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Study: Here’s Why Mens’ Bathrooms Stink—And How to Defunk Them

Posted by Green Builder Staff

Feb 6, 2017 9:45:00 AM

Although an 18-month study may have been unnecessary, it confirms what most people already know. Urine goes astray.mens urinal smells.jpg

Attention anyone who has ever cleaned a bathroom. Your observations about the inaccuracy of male urination are confirmed. Like E=MC2, it’s a law of the universe. Here’s a news release from the company that sponsored research on why mens’ rooms get so nasty, and what to do about the problem.

Our editors considered carefully whether this story has a “green” angle. We decided that the original press release below is long on the problem, but short on specific solutions. In our view, if the issue can be addressed without tearing out tiles, grout and wall partition, even a chemical solution is probably the more sustainable fix than the total greenhouse gas footprint of a remodel So we added a section at the bottom offering SPECIFIC low impact remedial approaches to the odor problem.

Toledo, OH - An 18-month study conducted by the University of Toledo and Impact Products, a leading manufacturer of innovative tools and products for the professional cleaning and building industries, reveals that there are four core areas in a restroom from which most restroom odors emanate.

The findings were based on field studies, air testing, and interviews with restroom users, custodial workers, and janitorial managers. According to the research, the following are the root causes and primary locations of restroom odor:

Missing the target: Uric acid, as a result of men urinating on floors, walls, or their shoes, causes bacteria buildup, which produces odors.

Splashes: Even when the target has been successfully met, uric acid may still splatter on surrounding surfaces; most impacted are adjacent partitions.

Urine in grout areas: Found in both men’s and women’s restrooms, urine is absorbed into grout; as the uric acid in the urine builds up, once again odors are released.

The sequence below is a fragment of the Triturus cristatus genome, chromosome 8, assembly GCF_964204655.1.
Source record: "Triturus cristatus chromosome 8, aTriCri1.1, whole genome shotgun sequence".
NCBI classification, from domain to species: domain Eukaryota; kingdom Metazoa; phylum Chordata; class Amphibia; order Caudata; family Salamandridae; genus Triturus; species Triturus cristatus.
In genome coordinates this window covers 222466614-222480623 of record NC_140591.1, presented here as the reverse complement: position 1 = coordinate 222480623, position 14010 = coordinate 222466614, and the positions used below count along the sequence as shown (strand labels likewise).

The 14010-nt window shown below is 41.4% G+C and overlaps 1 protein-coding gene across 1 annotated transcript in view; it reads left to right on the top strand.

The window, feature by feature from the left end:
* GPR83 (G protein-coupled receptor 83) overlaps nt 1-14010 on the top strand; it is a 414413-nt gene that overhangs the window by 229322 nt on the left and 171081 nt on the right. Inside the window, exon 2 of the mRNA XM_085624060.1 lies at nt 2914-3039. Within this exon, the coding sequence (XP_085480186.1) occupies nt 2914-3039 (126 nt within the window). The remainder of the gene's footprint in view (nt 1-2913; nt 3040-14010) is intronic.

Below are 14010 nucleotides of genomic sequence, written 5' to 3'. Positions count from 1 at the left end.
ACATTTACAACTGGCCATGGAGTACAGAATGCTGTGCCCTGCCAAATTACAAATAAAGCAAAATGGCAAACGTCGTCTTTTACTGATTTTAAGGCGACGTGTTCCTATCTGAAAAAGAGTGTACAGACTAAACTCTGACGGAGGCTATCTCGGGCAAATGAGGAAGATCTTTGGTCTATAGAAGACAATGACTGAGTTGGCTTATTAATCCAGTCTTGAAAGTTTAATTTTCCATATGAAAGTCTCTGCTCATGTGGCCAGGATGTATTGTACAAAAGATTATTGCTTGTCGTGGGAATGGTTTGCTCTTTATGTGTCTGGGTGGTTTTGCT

Ineffective maintenance: While uric acid was identified as the key odor-causing culprit, it appears many of the products, tools, or cleaning solutions used to clean restrooms were not effectively removing the uric acid and, with it, restroom odors.

“The study also confirmed what similar studies have uncovered,” says Robb Borgen, director of marketing at Impact Products. “That is that most public restroom users perceive a restroom as dirty based on its smell, no matter how it may look.”

To combat restroom odors, Borgen suggests that cleaning professionals and building managers develop a comprehensive odor-fighting system that comprises the following four components:

  • Determine what is causing the odors (in most cases, uric acid).
    • Determine where the odors are occurring.
    • Determine what types of cleaning products (tools, equipment, solutions) can best eradicate the odor.
    • Deploy an odor control solution, such as a fragrance or an olfactory disruption that changes odor perception, to leave behind a fresh scent.

GBM: The approach above essentially masks odors rather than removing them, albeit with a compound that is Low-VOC and non toxic. If you want to go a step further, some urine smells can be neutralized. You can purchase enzymatic cleaners online, or create your own home-made odor neutralizer, such as this relatively benign one offered by Wikihow: “In a spray bottle, mix 5 ounces of hydrogen peroxide, 1 teaspoon of vinegar, 1 teaspoon of baking soda, and 1/2 a teaspoon of orange-scented dishwashing liquid or 3 drops of wild orange essential oil. Shake the bottle to combine ingredients thoroughly. Then spray the affected area until very damp and allow to fully dry. It will look like a powder as the formula dries. Then vacuum up the powder.”

About Impact Products, LLC
Impact Products is a manufacturer and supplier of branded and private label non-chemical commercial cleaning, maintenance, safety and related products, Visit their website for more information.







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